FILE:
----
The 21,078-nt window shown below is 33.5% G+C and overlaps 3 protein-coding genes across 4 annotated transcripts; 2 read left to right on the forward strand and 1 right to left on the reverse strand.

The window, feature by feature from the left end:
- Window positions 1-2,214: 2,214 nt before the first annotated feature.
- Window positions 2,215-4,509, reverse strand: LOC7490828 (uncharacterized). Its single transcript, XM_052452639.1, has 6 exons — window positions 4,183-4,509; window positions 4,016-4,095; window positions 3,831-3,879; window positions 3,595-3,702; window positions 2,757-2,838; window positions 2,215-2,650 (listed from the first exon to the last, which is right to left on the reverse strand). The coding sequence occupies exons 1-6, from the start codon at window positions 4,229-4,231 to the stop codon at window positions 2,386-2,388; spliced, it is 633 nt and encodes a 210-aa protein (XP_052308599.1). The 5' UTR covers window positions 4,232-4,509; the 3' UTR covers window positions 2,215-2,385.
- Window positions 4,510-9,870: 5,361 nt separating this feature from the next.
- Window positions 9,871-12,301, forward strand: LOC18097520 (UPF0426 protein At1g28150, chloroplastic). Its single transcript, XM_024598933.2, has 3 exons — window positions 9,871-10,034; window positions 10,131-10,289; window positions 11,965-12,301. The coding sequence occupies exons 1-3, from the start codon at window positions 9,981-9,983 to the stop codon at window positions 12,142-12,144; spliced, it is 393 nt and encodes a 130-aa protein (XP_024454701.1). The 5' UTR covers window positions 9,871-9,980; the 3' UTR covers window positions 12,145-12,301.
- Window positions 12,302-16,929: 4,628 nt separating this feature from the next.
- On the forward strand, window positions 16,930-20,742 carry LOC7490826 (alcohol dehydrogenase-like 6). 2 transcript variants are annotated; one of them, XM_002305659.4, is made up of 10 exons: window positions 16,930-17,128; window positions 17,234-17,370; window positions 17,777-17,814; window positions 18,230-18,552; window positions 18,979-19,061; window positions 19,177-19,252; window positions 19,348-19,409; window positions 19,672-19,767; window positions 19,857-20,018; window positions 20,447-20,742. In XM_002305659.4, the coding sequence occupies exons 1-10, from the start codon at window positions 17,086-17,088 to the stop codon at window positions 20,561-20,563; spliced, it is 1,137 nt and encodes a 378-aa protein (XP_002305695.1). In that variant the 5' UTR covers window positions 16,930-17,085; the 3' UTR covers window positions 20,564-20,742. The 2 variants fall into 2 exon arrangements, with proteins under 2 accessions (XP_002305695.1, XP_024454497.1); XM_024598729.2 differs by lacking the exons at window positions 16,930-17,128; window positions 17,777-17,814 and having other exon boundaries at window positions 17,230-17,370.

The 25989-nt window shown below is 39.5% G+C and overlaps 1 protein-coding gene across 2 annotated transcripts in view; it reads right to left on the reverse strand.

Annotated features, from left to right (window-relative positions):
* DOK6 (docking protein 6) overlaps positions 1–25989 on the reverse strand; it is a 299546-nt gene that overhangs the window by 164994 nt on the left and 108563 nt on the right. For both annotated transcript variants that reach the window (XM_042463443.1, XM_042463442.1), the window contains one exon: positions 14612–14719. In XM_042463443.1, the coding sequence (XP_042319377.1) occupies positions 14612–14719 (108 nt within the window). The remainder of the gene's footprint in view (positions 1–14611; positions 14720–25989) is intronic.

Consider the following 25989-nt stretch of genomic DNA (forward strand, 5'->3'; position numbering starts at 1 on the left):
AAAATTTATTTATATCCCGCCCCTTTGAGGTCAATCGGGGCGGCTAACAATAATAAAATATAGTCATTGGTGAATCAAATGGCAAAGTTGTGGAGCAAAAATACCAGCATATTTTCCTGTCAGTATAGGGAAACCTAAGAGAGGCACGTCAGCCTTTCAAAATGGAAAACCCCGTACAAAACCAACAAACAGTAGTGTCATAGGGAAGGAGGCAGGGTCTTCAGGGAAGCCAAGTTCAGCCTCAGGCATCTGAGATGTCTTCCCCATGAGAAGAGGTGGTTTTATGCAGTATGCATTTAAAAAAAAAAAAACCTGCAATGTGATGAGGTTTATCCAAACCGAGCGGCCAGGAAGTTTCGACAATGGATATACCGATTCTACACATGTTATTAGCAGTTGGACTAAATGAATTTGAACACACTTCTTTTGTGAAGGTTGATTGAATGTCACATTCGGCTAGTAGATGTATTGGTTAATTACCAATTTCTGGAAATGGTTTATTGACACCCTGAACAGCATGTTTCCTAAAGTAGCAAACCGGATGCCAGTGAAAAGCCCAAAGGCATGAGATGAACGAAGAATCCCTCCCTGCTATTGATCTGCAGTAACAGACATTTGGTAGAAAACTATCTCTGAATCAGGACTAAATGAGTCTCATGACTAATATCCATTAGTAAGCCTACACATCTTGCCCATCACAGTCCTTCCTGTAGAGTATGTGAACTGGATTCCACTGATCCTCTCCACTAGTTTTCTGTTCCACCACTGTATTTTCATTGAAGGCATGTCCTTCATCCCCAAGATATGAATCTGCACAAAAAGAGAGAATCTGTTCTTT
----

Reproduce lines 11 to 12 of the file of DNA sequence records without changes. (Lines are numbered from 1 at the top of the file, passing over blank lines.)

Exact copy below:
* DOK6 (docking protein 6) overlaps positions 1–25989 on the reverse strand; it is a 299546-nt gene that overhangs the window by 164994 nt on the left and 108563 nt on the right. For both annotated transcript variants that reach the window (XM_042463443.1, XM_042463442.1), the window contains one exon: positions 14612–14719. In XM_042463443.1, the coding sequence (XP_042319377.1) occupies positions 14612–14719 (108 nt within the window). The remainder of the gene's footprint in view (positions 1–14611; positions 14720–25989) is intronic.

Consider the following 25989-nt stretch of genomic DNA (forward strand, 5'->3'; position numbering starts at 1 on the left):